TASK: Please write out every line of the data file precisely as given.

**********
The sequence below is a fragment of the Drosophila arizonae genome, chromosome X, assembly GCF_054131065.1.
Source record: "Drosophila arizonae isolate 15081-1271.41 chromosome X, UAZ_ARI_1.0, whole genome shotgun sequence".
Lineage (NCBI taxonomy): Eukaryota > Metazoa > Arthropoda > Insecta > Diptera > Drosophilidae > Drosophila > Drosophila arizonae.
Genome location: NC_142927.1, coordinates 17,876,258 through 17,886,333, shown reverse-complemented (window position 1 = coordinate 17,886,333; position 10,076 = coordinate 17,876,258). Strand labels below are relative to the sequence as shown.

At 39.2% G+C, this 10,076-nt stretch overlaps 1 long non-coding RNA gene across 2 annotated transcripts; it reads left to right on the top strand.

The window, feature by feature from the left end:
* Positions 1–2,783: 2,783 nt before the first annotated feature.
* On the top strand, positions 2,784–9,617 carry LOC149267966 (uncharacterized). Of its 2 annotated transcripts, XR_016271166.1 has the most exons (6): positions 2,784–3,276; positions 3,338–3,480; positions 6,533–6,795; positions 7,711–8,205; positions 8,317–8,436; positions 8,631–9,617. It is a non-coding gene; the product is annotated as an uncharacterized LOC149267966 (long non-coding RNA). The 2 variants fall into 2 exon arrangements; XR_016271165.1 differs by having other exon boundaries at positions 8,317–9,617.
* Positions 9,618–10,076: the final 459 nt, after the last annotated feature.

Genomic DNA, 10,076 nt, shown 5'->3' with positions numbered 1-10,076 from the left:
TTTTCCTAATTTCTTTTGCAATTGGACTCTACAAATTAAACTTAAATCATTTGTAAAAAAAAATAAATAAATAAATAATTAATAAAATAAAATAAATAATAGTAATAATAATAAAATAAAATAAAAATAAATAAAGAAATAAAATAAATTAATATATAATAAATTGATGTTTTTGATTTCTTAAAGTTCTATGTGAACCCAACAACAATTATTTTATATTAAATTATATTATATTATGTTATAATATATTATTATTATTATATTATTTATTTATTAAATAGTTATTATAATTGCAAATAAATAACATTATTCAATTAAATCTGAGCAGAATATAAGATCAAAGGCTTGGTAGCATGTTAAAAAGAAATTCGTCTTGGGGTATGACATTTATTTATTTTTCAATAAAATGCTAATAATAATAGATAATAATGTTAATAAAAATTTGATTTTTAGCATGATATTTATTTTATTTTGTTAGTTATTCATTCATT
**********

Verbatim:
The sequence below is a fragment of the Drosophila arizonae genome, chromosome X, assembly GCF_054131065.1.
Source record: "Drosophila arizonae isolate 15081-1271.41 chromosome X, UAZ_ARI_1.0, whole genome shotgun sequence".
Lineage (NCBI taxonomy): Eukaryota > Metazoa > Arthropoda > Insecta > Diptera > Drosophilidae > Drosophila > Drosophila arizonae.
Genome location: NC_142927.1, coordinates 17,876,258 through 17,886,333, shown reverse-complemented (window position 1 = coordinate 17,886,333; position 10,076 = coordinate 17,876,258). Strand labels below are relative to the sequence as shown.

At 39.2% G+C, this 10,076-nt stretch overlaps 1 long non-coding RNA gene across 2 annotated transcripts; it reads left to right on the top strand.

The window, feature by feature from the left end:
* Positions 1–2,783: 2,783 nt before the first annotated feature.
* On the top strand, positions 2,784–9,617 carry LOC149267966 (uncharacterized). Of its 2 annotated transcripts, XR_016271166.1 has the most exons (6): positions 2,784–3,276; positions 3,338–3,480; positions 6,533–6,795; positions 7,711–8,205; positions 8,317–8,436; positions 8,631–9,617. It is a non-coding gene; the product is annotated as an uncharacterized LOC149267966 (long non-coding RNA). The 2 variants fall into 2 exon arrangements; XR_016271165.1 differs by having other exon boundaries at positions 8,317–9,617.
* Positions 9,618–10,076: the final 459 nt, after the last annotated feature.

Genomic DNA, 10,076 nt, shown 5'->3' with positions numbered 1-10,076 from the left:
TTTTCCTAATTTCTTTTGCAATTGGACTCTACAAATTAAACTTAAATCATTTGTAAAAAAAAATAAATAAATAAATAATTAATAAAATAAAATAAATAATAGTAATAATAATAAAATAAAATAAAAATAAATAAAGAAATAAAATAAATTAATATATAATAAATTGATGTTTTTGATTTCTTAAAGTTCTATGTGAACCCAACAACAATTATTTTATATTAAATTATATTATATTATGTTATAATATATTATTATTATTATATTATTTATTTATTAAATAGTTATTATAATTGCAAATAAATAACATTATTCAATTAAATCTGAGCAGAATATAAGATCAAAGGCTTGGTAGCATGTTAAAAAGAAATTCGTCTTGGGGTATGACATTTATTTATTTTTCAATAAAATGCTAATAATAATAGATAATAATGTTAATAAAAATTTGATTTTTAGCATGATATTTATTTTATTTTGTTAGTTATTCATTCATT